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Kimberley Process

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  • Published
    25th Jun, 2019

India has committed to play an active role to curb the circulation of conflict diamonds in the international market.


India has committed to play an active role to curb the circulation of conflict diamonds in the international market.


What is Kimberley Process and how does it work?

  • It is an international certification scheme that regulates trade in rough diamonds.
  • It aims to prevent the flow of conflict diamonds, while helping to protect legitimate trade in rough diamonds.
  • The Kimberley Process Certification Scheme (KPCS) outlines the rules that govern the trade in rough diamonds.
  • The KPCS has developed a set of minimum requirements that each participant must meet.
  • The KP is not, strictly speaking, an international organisation: it has no permanent offices or permanent staff.
  • It relies on the contributions – under the principle of ‘burden-sharing' – of participants, supported by industry and civil society observers. Neither can the KP be considered as an international agreement from a legal perspective, as it is implemented through the national legislations of its participants.
  • Its members are responsible for stemming 99.8 per cent of the global production of conflict diamonds.
  • At present, KPCS has 55 members representing 82 countries including EU with 28 members.

Historical Background

  • In 1998, certain rebel movements in Africa (Sierra Leone, Angola, Democratic Republic of Congo, Liberia) were selling, among other things, illegally obtained diamonds – known as Conflict Diamonds – to fund their wars against legitimate governments.
  • With a view to find ways to stop trade in Conflict Diamonds, world’s diamond industry, United Nations, Governments and leading NGOs came together and in November 2002 at Interlaken, Switzerland, where the final draft of the Kimberley Process measures was ratified by more than fifty countries.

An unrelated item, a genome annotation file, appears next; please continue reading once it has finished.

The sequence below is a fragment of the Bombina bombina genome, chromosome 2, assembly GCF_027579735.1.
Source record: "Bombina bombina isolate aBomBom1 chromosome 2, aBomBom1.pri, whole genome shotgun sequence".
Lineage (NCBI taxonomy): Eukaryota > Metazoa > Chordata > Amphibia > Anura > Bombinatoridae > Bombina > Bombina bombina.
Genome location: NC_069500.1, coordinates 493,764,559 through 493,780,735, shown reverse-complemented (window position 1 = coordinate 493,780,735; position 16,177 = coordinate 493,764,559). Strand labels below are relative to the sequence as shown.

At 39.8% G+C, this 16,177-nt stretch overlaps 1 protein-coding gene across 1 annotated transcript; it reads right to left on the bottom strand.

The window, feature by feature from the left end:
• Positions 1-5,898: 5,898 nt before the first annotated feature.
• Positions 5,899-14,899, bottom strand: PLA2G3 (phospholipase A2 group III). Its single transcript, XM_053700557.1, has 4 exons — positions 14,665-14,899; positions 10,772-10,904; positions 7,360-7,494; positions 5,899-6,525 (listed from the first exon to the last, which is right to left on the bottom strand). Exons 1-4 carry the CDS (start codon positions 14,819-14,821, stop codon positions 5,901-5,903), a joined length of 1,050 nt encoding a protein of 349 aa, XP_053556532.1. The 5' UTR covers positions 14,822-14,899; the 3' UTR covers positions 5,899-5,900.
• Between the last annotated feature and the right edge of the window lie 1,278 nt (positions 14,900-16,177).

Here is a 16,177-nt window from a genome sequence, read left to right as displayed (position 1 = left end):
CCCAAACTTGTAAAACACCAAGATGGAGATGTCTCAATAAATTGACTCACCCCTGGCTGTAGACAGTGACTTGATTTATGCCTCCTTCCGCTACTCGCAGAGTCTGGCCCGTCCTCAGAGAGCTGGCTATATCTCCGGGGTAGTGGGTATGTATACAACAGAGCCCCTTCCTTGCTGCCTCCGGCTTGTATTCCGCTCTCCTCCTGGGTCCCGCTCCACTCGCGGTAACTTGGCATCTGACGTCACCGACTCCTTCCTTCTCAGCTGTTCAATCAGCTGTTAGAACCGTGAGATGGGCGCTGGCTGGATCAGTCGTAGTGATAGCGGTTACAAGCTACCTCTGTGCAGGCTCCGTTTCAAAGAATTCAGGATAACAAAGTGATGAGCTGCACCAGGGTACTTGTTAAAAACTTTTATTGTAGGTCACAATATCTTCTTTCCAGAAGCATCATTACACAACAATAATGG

• The KPCS came into effect from 1st January, 2003 and evolved into an effective mechanism for stopping the trade in Conflict Diamonds.

What is a Conflict Diamond?

  • Conflict diamonds, also known as ‘blood' diamonds, are rough diamonds used by rebel movements or their allies to finance armed conflicts aimed at undermining legitimate governments.
  • Currently, the conflict diamonds trade constitute 2% of the total Global Diamond Trade.

How are Conflict Diamonds identified from Normal Diamonds?

  • A number of researchers are working on different analytical techniques that could enable them to determine where an individual stone comes from.
  • However, to date, there is no scientific consensus on the best methods.
  • The Kimberley Process relies on administrative controls to track stones from mine to export, and subsequent trading.
  • The Kimberley Process (KP) is investigating the possibility of detecting anomalies both from ‘footprinting' (study of the overall characteristics of production/exports) and ‘fingerprinting' (identification of individual stones) and how these methods might strengthen KP implementation.

 Kimberley Process and India

  • India is one of the founder members of Kimberley Process Certification Scheme and is the Chair of Kimberley Process for 2019 with the Russian Federation as Vice Chair.
  • Since 2003, India has been actively participating in the KPCS process and is a member of all Working Groups of KP (except for Working Group on Artisanal and Alluvial Production, WGAAP).
  • Department of Commerce is the nodal Department and Gem & Jewellery Export Promotion Council (GJEPC) is designated as the KPCS Importing and Exporting Authority in India.
  • GJEPC is responsible for issuing KP Certificates and is also the custodian of KP Certificates received in the country.
  • As per the Scheme, each shipment of rough diamonds being exported and imported by crossing an international border be transported in a tamper proof container and accompanied by a validated Kimberley Process Certificate. The shipment can only be exported to a co-participant country in the KPCS. No uncertified shipments of rough diamonds are permitted to enter a participant country.



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